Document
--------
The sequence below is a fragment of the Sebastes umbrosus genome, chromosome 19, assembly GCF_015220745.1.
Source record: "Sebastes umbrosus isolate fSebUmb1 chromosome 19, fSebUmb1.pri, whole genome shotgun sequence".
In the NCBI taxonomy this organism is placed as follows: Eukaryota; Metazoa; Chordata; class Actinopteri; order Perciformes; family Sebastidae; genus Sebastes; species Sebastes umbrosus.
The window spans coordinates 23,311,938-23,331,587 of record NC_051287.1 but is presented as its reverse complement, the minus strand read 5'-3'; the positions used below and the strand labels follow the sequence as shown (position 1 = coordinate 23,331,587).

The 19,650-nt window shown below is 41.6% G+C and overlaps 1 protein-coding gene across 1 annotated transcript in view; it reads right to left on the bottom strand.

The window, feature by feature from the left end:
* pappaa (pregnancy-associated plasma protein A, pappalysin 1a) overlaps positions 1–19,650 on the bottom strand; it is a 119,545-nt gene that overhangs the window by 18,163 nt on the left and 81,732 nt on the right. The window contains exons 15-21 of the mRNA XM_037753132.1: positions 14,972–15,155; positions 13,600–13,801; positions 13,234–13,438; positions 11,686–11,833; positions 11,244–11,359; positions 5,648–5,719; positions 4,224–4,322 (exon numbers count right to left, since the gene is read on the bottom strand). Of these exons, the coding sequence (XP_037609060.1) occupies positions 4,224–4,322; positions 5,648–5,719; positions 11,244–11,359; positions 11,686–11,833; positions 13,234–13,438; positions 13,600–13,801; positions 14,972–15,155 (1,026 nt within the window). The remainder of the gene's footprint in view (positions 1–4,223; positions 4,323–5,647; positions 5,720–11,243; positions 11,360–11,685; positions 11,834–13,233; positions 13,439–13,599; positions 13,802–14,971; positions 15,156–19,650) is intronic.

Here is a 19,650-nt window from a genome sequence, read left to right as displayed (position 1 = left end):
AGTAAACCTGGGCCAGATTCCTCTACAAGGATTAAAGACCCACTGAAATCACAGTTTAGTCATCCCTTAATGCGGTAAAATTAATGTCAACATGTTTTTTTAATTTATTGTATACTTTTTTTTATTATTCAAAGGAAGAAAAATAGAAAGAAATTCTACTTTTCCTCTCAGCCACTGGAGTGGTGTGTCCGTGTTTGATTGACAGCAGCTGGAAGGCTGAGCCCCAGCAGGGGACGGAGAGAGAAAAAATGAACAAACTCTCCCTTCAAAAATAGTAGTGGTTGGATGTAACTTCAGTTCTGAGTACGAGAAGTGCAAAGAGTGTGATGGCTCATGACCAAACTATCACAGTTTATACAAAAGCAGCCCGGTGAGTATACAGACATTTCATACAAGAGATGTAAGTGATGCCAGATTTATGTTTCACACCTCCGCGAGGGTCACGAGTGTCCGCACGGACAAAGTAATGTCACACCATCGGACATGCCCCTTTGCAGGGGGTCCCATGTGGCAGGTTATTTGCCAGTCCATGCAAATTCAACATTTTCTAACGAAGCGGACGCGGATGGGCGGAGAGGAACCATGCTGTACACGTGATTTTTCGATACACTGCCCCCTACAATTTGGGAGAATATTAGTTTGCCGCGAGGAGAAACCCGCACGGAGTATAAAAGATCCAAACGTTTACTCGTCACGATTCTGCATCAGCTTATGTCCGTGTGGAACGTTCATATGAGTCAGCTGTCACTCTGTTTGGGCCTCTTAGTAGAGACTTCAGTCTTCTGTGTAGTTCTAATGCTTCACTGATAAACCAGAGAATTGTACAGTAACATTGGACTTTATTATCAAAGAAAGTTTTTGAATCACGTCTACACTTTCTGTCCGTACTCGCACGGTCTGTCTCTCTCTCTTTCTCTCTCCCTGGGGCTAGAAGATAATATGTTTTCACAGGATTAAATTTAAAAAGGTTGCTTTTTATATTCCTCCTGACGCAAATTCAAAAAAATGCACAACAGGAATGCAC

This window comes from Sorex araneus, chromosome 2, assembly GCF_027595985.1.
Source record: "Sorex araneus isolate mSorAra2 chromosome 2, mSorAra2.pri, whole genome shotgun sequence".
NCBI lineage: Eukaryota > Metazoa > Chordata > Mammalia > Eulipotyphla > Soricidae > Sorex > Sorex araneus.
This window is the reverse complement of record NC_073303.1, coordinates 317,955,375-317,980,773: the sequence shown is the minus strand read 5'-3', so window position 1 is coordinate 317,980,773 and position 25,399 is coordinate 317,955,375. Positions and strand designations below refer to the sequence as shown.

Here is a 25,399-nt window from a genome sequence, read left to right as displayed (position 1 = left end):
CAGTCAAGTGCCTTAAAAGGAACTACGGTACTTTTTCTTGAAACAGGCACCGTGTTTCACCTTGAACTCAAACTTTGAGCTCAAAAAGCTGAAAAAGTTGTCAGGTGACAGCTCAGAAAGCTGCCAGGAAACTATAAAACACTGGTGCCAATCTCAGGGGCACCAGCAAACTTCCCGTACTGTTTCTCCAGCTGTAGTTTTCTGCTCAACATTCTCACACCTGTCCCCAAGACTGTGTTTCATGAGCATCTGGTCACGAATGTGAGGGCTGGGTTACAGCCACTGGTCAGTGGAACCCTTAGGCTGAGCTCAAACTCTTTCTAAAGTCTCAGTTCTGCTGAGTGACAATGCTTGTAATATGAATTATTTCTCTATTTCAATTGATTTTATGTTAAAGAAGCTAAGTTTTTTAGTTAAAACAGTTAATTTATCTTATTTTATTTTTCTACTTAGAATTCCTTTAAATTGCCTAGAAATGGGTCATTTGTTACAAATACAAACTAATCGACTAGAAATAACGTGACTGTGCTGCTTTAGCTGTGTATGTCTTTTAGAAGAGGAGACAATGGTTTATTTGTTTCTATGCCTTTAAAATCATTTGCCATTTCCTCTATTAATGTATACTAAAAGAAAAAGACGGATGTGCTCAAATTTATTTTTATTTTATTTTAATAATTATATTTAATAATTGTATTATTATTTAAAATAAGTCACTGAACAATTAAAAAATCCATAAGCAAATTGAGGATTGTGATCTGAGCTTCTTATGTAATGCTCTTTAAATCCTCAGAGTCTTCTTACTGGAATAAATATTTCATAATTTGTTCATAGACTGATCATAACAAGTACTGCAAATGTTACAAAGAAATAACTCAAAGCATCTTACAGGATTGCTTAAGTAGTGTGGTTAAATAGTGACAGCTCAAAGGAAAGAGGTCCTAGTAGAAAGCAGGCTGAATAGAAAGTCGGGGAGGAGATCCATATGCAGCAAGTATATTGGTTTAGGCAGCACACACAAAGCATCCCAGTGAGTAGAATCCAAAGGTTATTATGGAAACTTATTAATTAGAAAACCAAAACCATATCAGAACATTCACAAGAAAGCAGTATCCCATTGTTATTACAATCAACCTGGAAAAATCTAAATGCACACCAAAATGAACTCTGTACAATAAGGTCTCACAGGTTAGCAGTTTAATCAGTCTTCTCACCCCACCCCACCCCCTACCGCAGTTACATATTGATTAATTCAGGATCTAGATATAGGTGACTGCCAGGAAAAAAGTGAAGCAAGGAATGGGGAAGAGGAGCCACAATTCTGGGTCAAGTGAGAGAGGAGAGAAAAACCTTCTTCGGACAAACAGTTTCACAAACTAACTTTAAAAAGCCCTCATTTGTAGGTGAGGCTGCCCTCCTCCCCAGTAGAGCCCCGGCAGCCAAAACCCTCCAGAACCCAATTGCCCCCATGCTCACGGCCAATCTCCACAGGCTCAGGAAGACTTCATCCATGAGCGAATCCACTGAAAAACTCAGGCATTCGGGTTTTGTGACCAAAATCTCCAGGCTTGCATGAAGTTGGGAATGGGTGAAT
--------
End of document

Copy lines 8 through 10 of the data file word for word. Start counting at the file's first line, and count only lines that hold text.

Here is a 19,650-nt window from a genome sequence, read left to right as displayed (position 1 = left end):
AGTAAACCTGGGCCAGATTCCTCTACAAGGATTAAAGACCCACTGAAATCACAGTTTAGTCATCCCTTAATGCGGTAAAATTAATGTCAACATGTTTTTTTAATTTATTGTATACTTTTTTTTATTATTCAAAGGAAGAAAAATAGAAAGAAATTCTACTTTTCCTCTCAGCCACTGGAGTGGTGTGTCCGTGTTTGATTGACAGCAGCTGGAAGGCTGAGCCCCAGCAGGGGACGGAGAGAGAAAAAATGAACAAACTCTCCCTTCAAAAATAGTAGTGGTTGGATGTAACTTCAGTTCTGAGTACGAGAAGTGCAAAGAGTGTGATGGCTCATGACCAAACTATCACAGTTTATACAAAAGCAGCCCGGTGAGTATACAGACATTTCATACAAGAGATGTAAGTGATGCCAGATTTATGTTTCACACCTCCGCGAGGGTCACGAGTGTCCGCACGGACAAAGTAATGTCACACCATCGGACATGCCCCTTTGCAGGGGGTCCCATGTGGCAGGTTATTTGCCAGTCCATGCAAATTCAACATTTTCTAACGAAGCGGACGCGGATGGGCGGAGAGGAACCATGCTGTACACGTGATTTTTCGATACACTGCCCCCTACAATTTGGGAGAATATTAGTTTGCCGCGAGGAGAAACCCGCACGGAGTATAAAAGATCCAAACGTTTACTCGTCACGATTCTGCATCAGCTTATGTCCGTGTGGAACGTTCATATGAGTCAGCTGTCACTCTGTTTGGGCCTCTTAGTAGAGACTTCAGTCTTCTGTGTAGTTCTAATGCTTCACTGATAAACCAGAGAATTGTACAGTAACATTGGACTTTATTATCAAAGAAAGTTTTTGAATCACGTCTACACTTTCTGTCCGTACTCGCACGGTCTGTCTCTCTCTCTTTCTCTCTCCCTGGGGCTAGAAGATAATATGTTTTCACAGGATTAAATTTAAAAAGGTTGCTTTTTATATTCCTCCTGACGCAAATTCAAAAAAATGCACAACAGGAATGCAC

This window comes from Sorex araneus, chromosome 2, assembly GCF_027595985.1.